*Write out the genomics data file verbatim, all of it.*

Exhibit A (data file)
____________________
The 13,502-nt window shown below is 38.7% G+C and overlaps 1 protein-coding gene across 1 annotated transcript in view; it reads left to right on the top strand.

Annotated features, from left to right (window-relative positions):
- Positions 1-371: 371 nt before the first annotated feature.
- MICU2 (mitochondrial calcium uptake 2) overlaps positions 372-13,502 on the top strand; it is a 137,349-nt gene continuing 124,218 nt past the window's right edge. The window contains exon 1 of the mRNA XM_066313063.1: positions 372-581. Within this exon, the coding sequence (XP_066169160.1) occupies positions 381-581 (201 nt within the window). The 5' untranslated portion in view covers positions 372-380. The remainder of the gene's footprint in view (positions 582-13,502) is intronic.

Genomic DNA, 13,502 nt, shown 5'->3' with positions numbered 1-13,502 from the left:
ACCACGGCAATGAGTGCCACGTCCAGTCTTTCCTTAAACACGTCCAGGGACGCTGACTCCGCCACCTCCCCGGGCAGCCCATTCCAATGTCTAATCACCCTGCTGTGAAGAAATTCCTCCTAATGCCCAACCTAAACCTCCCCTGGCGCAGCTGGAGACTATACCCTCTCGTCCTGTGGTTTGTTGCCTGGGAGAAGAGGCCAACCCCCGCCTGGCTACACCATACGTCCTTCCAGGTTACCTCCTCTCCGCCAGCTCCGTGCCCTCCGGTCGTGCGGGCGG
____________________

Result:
The 13,502-nt window shown below is 38.7% G+C and overlaps 1 protein-coding gene across 1 annotated transcript in view; it reads left to right on the top strand.

Annotated features, from left to right (window-relative positions):
- Positions 1-371: 371 nt before the first annotated feature.
- MICU2 (mitochondrial calcium uptake 2) overlaps positions 372-13,502 on the top strand; it is a 137,349-nt gene continuing 124,218 nt past the window's right edge. The window contains exon 1 of the mRNA XM_066313063.1: positions 372-581. Within this exon, the coding sequence (XP_066169160.1) occupies positions 381-581 (201 nt within the window). The 5' untranslated portion in view covers positions 372-380. The remainder of the gene's footprint in view (positions 582-13,502) is intronic.

Genomic DNA, 13,502 nt, shown 5'->3' with positions numbered 1-13,502 from the left:
ACCACGGCAATGAGTGCCACGTCCAGTCTTTCCTTAAACACGTCCAGGGACGCTGACTCCGCCACCTCCCCGGGCAGCCCATTCCAATGTCTAATCACCCTGCTGTGAAGAAATTCCTCCTAATGCCCAACCTAAACCTCCCCTGGCGCAGCTGGAGACTATACCCTCTCGTCCTGTGGTTTGTTGCCTGGGAGAAGAGGCCAACCCCCGCCTGGCTACACCATACGTCCTTCCAGGTTACCTCCTCTCCGCCAGCTCCGTGCCCTCCGGTCGTGCGGGCGG